Article  Google Scholar 

  3. Čandek-Potokar M, Nieto R. European local pig breeds-Diversity and performance. A study of project TREASURE. London: Intech Open; 2019. p. 303.

  4. Pugliese C, Sirtori F. Quality of meat and meat products produced from southern European pig breeds. Meat Sci. 2012;90:511–8.

    Article  PubMed  Google Scholar 

  5. Porter V. Pigs: a handbook to the breeds of the world. New York: Cornell University Press; 1993. p. 256.

    Google Scholar 

  6. Ribani A, Utzeri VJ, Geraci C, Tinarelli S, Djan M, Veličković N, et al. Signatures of de-domestication in autochthonous pig breeds and of domestication in wild boar populations from MC1R and NR6A1 allele distribution. Anim Genet. 2019;50:166–71.

    Article  CAS  PubMed  Google Scholar 

  7. Poklukar K, Čandek-Potokar M, Batorek Lukač N, Tomažin U, Škrlep M. Lipid deposition and metabolism in local and modern pig breeds: a review. Animals (Basel). 2020;10:424.

    Article  PubMed  PubMed Central  Google Scholar 

  8. Bovo S, Ribani A, Muñoz M, Alves E, Araujo JP, Bozzi R, et al. Whole-genome sequencing of European autochthonous and commercial pig breeds allows the detection of signatures of selection for adaptation of genetic resources to different breeding and production systems. Genet Sel Evol. 2020;52:33.

    Article  CAS  PubMed  PubMed Central  Google Scholar 

  9. Muñoz M, Bozzi R, García-Casco J, Núñez Y, Ribani A, Franci O, et al. Genomic diversity, linkage disequilibrium and selection signatures in European local pig breeds assessed with a high density SNP chip. Sci Rep. 2019;9:13546.

    Article  PubMed  PubMed Central  Google Scholar 

  10. Muñoz M, Bozzi R, García F, Núñez Y, Geraci C, Crovetti A, et al. Diversity across major and candidate genes in European local pig breeds. PLoS One. 2018;13:e0207475.

    Article  PubMed  PubMed Central  Google Scholar 

  11. Amaral AJ, Bressan MC, Almeida J, Bettencourt C, Moreira O, Sá J, et al. Combining genome-wide association analyses and gene interaction networks to reveal new genes associated with carcass traits, meat quality and fatty acid profiles in pigs. Livest Sci. 2019;220:180–9.

    Article  Google Scholar 

  12. Schiavo G, Bovo S, Tinarelli S, Bertolini F, Dall’Olio S, Gallo M, et al. Genome-wide association analyses for several exterior traits in the autochthonous Casertana pig breed. Livest Sci. 2019;230:103842.

    Article  Google Scholar 

  13. Jiang Y, Tang S, Wang C, Wang Y, Qin Y, Wang Y, et al. A genome-wide association study of growth and fatness traits in two pig populations with different genetic backgrounds. J Anim Sci. 2018;96:806–16.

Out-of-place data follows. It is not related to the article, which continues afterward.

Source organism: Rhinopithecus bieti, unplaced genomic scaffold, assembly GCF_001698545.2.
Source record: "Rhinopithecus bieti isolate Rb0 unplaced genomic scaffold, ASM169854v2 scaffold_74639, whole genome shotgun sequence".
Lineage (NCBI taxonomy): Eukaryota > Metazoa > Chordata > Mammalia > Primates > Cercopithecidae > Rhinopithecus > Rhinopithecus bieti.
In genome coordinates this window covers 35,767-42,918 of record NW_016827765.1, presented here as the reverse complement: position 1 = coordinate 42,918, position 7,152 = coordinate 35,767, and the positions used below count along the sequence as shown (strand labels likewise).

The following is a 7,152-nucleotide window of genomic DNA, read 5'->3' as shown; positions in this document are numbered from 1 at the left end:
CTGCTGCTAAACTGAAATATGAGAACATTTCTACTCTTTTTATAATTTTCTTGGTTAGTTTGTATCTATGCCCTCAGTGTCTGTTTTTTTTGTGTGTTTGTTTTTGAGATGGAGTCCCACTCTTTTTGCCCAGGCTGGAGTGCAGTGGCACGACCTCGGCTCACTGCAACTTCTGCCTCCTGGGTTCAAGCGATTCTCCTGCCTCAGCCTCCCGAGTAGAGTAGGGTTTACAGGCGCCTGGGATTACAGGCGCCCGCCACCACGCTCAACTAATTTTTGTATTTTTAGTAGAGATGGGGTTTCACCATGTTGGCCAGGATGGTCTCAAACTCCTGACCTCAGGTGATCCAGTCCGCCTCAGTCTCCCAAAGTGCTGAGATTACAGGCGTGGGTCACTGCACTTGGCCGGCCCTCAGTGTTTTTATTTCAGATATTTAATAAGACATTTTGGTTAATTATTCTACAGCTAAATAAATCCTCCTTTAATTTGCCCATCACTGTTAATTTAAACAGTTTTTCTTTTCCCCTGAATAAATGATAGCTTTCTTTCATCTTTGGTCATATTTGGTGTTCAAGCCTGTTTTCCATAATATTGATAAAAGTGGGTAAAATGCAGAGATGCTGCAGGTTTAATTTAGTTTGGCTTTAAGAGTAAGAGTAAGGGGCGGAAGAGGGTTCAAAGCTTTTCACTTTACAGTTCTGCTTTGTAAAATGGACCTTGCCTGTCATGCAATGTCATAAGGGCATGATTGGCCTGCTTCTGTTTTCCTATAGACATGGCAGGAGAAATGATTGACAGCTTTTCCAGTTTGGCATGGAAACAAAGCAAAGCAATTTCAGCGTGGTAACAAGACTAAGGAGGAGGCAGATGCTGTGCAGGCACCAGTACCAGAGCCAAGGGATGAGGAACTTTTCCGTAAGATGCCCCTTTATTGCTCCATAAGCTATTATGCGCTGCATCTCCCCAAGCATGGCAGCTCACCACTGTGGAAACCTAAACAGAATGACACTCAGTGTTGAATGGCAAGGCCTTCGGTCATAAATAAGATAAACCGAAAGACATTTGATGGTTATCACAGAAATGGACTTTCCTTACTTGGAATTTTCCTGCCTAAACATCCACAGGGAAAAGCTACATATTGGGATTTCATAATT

Article  CAS  PubMed  PubMed Central  Google Scholar 

  14. Wang Y, Ning C, Wang C, Guo J, Wang J, Wu Y. Genome-wide association study for intramuscular fat content in Chinese Lulai black pigs. Asian-Australas J Anim Sci. 2019;32:607–13.

    Article  CAS  PubMed  Google Scholar 

  15. Strucken EM, Schmitt AO, Bergfeld U, Jurke I, Reissmann M, Brockmann GA. Genomewide study and validation of markers associated with production traits in German Landrace boars. J Anim Sci. 2014;92:1939–44.

    Article  CAS  PubMed  Google Scholar 

  16. Wilkinson S, Lu ZH, Megens HJ, Archibald AL, Haley C, Jackson IJ, et al. Signatures of diversifying selection in European pig breeds. PLoS Genet. 2013;9: e1003453.

    Article  CAS  PubMed  PubMed Central  Google Scholar 

  17. Yang S, Li X, Li K, Fan B, Tang Z. A genome-wide scan for signatures of selection in Chinese indigenous and commercial pig breeds. BMC Genet. 2014;15:7.

    Article  PubMed  PubMed Central  Google Scholar 

  18. Choi JW, Choi BH, Lee SH, Lee SS, Kim HC, Yu D, et al. Whole-genome resequencing analysis of Hanwoo and Yanbian cattle to identify genome-wide SNPs and signatures of selection. Mol Cells. 2015;38:466–73.

    Article  CAS  PubMed  PubMed Central  Google Scholar 

  19. Gurgul A, Jasielczuk I, Ropka-Molik K, Semik-Gurgul E, Pawlina-Tyszko K, Szmatoła T, et al. A genome-wide detection of selection signatures in conserved and commercial pig breeds maintained in Poland. BMC Genet. 2018;19:95.

    Article  CAS  PubMed  PubMed Central  Google Scholar 

  20. Coop G, Witonsky D, Di Rienzo A, Pritchard JK. Using environmental correlations to identify loci underlying local adaptation. Genetics. 2010;185:1411–23.

    Article  CAS  PubMed  PubMed Central  Google Scholar 

  21. Gautier M. Genome-wide acan for adaptive divergence and association with population-specific covariates. Genetics. 2015;201:1555–79.

    Article  CAS  PubMed  PubMed Central  Google Scholar 

  22. Bansal V. A statistical method for the detection of variants from next-generation resequencing of DNA pools. Bioinformatics. 2010;26:i318–24.

    Article  CAS  PubMed  PubMed Central  Google Scholar 

  23. Alexander DH, Novembre J, Lange K. Fast model-based estimation of ancestry in unrelated individuals. Genome Res. 2009;19:1655–64.

    Article  CAS  PubMed  PubMed Central  Google Scholar 

  24. Fariello MI, Boitard S, Naya H, SanCristobal M, Servin B. Detecting signatures of selection through haplotype differentiation among hierarchically structured populations. Genetics. 2013;193:929–41.